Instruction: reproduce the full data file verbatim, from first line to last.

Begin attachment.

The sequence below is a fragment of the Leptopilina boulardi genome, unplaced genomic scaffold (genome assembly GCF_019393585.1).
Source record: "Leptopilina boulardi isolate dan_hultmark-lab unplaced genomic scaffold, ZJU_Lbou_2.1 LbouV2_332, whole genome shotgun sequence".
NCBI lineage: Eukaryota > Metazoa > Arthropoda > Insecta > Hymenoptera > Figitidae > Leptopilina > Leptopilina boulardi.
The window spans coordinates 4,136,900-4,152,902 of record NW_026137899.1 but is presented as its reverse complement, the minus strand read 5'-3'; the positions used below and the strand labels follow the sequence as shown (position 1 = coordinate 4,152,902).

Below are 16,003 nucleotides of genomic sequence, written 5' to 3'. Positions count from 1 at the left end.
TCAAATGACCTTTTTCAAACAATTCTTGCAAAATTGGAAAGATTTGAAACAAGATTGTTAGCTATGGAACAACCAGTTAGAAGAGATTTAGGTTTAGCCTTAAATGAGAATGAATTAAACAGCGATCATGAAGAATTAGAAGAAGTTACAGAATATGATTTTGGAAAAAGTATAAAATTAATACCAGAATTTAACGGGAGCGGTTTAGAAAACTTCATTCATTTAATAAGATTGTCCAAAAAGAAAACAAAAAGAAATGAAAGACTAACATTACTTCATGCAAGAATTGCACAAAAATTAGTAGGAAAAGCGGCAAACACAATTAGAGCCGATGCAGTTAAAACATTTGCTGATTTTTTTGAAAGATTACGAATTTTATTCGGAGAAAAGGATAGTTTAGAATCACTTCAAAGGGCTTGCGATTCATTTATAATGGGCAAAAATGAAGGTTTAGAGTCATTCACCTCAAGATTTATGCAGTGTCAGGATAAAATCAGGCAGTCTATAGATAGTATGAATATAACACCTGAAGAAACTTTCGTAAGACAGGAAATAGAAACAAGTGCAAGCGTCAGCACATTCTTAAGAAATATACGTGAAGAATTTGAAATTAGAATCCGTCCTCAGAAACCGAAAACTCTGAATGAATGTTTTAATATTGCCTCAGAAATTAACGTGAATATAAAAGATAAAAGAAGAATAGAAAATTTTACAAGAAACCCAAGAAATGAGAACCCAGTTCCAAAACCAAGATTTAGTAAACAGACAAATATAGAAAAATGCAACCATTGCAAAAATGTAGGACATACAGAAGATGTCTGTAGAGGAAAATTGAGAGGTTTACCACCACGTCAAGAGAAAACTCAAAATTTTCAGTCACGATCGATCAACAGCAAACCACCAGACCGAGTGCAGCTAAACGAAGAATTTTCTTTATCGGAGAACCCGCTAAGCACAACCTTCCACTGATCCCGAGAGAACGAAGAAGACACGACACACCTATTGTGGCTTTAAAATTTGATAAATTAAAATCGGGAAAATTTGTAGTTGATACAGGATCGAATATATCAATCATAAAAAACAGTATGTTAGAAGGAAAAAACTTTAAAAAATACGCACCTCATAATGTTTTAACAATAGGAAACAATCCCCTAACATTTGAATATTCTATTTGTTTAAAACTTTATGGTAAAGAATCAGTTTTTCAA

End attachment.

The sequence below is a fragment of the Leptopilina boulardi genome, unplaced genomic scaffold (genome assembly GCF_019393585.1).
Source record: "Leptopilina boulardi isolate dan_hultmark-lab unplaced genomic scaffold, ZJU_Lbou_2.1 LbouV2_332, whole genome shotgun sequence".
NCBI lineage: Eukaryota > Metazoa > Arthropoda > Insecta > Hymenoptera > Figitidae > Leptopilina > Leptopilina boulardi.
The window spans coordinates 4,136,900-4,152,902 of record NW_026137899.1 but is presented as its reverse complement, the minus strand read 5'-3'; the positions used below and the strand labels follow the sequence as shown (position 1 = coordinate 4,152,902).

Below are 16,003 nucleotides of genomic sequence, written 5' to 3'. Positions count from 1 at the left end.
TCAAATGACCTTTTTCAAACAATTCTTGCAAAATTGGAAAGATTTGAAACAAGATTGTTAGCTATGGAACAACCAGTTAGAAGAGATTTAGGTTTAGCCTTAAATGAGAATGAATTAAACAGCGATCATGAAGAATTAGAAGAAGTTACAGAATATGATTTTGGAAAAAGTATAAAATTAATACCAGAATTTAACGGGAGCGGTTTAGAAAACTTCATTCATTTAATAAGATTGTCCAAAAAGAAAACAAAAAGAAATGAAAGACTAACATTACTTCATGCAAGAATTGCACAAAAATTAGTAGGAAAAGCGGCAAACACAATTAGAGCCGATGCAGTTAAAACATTTGCTGATTTTTTTGAAAGATTACGAATTTTATTCGGAGAAAAGGATAGTTTAGAATCACTTCAAAGGGCTTGCGATTCATTTATAATGGGCAAAAATGAAGGTTTAGAGTCATTCACCTCAAGATTTATGCAGTGTCAGGATAAAATCAGGCAGTCTATAGATAGTATGAATATAACACCTGAAGAAACTTTCGTAAGACAGGAAATAGAAACAAGTGCAAGCGTCAGCACATTCTTAAGAAATATACGTGAAGAATTTGAAATTAGAATCCGTCCTCAGAAACCGAAAACTCTGAATGAATGTTTTAATATTGCCTCAGAAATTAACGTGAATATAAAAGATAAAAGAAGAATAGAAAATTTTACAAGAAACCCAAGAAATGAGAACCCAGTTCCAAAACCAAGATTTAGTAAACAGACAAATATAGAAAAATGCAACCATTGCAAAAATGTAGGACATACAGAAGATGTCTGTAGAGGAAAATTGAGAGGTTTACCACCACGTCAAGAGAAAACTCAAAATTTTCAGTCACGATCGATCAACAGCAAACCACCAGACCGAGTGCAGCTAAACGAAGAATTTTCTTTATCGGAGAACCCGCTAAGCACAACCTTCCACTGATCCCGAGAGAACGAAGAAGACACGACACACCTATTGTGGCTTTAAAATTTGATAAATTAAAATCGGGAAAATTTGTAGTTGATACAGGATCGAATATATCAATCATAAAAAACAGTATGTTAGAAGGAAAAAACTTTAAAAAATACGCACCTCATAATGTTTTAACAATAGGAAACAATCCCCTAACATTTGAATATTCTATTTGTTTAAAACTTTATGGTAAAGAATCAGTTTTTCAA